Scouting the Competition
Colorado State University Department of Animal Science
Have you ever wondered what leaders of other protein-producing industries are accomplishing? A recent article in Poultry USA provides the perspective of the chief executive officer (CEO) of a major poultry producer from the eastern seaboard. His predictions for the future include the following:
- The poultry industry will experience additional consolidation.
- Poultry product development will focus on enhancing convenience of preparation.
- Per capita consumption increases will plateau.
- Production improvement will continue but at a slower pace.
- The major issues for the poultry industry will be animal welfare, food safety, energy costs and the environment.
The CEO also provided an excellent historic view of the changes in the industry. For example, in the past decade the average weight of a market broiler has increased by 1 lb. (a 21% increase), percent yield has increased to nearly 79% and calories per pound of meat have declined by 4%. Almost 40% of poultry is sold in boneless form today as compared to 17% a decade ago. Almost 18% of poultry production in the U.S. is exported as compared to 7% in the mid-1990s.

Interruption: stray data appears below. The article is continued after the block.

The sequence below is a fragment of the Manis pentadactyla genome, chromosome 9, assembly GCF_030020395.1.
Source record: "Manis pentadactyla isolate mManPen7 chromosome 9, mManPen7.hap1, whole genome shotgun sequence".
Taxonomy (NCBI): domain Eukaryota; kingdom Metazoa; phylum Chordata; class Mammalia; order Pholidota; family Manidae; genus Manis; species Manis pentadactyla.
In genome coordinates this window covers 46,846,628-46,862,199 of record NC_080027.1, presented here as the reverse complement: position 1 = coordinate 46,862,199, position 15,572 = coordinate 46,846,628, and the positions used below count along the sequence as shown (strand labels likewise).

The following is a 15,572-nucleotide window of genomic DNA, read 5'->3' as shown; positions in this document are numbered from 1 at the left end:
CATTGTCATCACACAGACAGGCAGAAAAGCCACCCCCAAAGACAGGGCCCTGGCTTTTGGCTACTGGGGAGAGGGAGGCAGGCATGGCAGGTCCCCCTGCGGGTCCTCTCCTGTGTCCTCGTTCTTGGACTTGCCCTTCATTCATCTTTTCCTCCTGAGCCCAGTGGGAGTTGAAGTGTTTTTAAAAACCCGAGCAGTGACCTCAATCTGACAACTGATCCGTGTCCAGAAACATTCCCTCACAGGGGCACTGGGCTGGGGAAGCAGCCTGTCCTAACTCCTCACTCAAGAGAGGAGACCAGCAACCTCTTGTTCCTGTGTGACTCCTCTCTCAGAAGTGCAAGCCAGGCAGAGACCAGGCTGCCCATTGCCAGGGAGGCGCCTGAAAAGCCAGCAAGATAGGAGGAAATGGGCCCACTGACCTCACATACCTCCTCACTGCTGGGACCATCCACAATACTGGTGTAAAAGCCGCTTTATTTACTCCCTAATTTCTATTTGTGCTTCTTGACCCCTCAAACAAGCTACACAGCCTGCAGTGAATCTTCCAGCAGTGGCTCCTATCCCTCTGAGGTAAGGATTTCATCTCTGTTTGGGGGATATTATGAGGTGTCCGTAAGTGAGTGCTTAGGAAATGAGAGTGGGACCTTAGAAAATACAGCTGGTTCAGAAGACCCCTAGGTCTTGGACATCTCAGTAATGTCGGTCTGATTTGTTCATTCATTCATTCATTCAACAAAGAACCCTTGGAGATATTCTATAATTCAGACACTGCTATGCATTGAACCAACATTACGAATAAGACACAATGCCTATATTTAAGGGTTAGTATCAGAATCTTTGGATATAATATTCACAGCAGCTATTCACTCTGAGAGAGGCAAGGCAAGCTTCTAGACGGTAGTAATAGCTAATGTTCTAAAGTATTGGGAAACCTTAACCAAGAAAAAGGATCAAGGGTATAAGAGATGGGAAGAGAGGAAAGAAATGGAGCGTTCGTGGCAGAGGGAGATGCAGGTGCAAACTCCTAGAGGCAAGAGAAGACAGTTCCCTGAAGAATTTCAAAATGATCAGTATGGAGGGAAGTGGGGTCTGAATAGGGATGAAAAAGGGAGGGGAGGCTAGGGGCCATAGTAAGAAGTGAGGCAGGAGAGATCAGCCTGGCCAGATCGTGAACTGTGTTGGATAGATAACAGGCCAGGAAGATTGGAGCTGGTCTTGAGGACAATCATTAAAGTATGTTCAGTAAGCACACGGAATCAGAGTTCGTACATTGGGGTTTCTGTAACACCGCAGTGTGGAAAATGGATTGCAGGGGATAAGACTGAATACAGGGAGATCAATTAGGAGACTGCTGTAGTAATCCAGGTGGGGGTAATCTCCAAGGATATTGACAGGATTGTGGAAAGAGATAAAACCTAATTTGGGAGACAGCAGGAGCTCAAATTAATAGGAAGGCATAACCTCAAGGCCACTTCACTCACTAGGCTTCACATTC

Poultry managers are focused on biosecurity, environmental impact, animal welfare and lowering the cost of production. They are seeking ways to increase the value of dark meat, exploring means to improve their production practices and investing in promising new technologies. The vast majority of poultry companies are conducting internal animal welfare audits or using third-party audit systems.
Why should beef producers care? The broiler and turkey industries are going to become more competitive in the future. Market share superiority requires the development of clearly thought out strategies coupled with disciplined implementation. Studying the competition is one means of motivating organizations and industries to attain new levels of excellence. The beef industry must improve genetic merit, enhance product attributes and effectively align itself with societal expectations to assure a profitable future — just ask the competition.
Bovigen Develops Genetic Progeny Differences
Bovigen has announced the development of Genetic Progeny Differences (GPDs), which describe the actual genetic makeup of animals and the effect of each allele, or combination of alleles.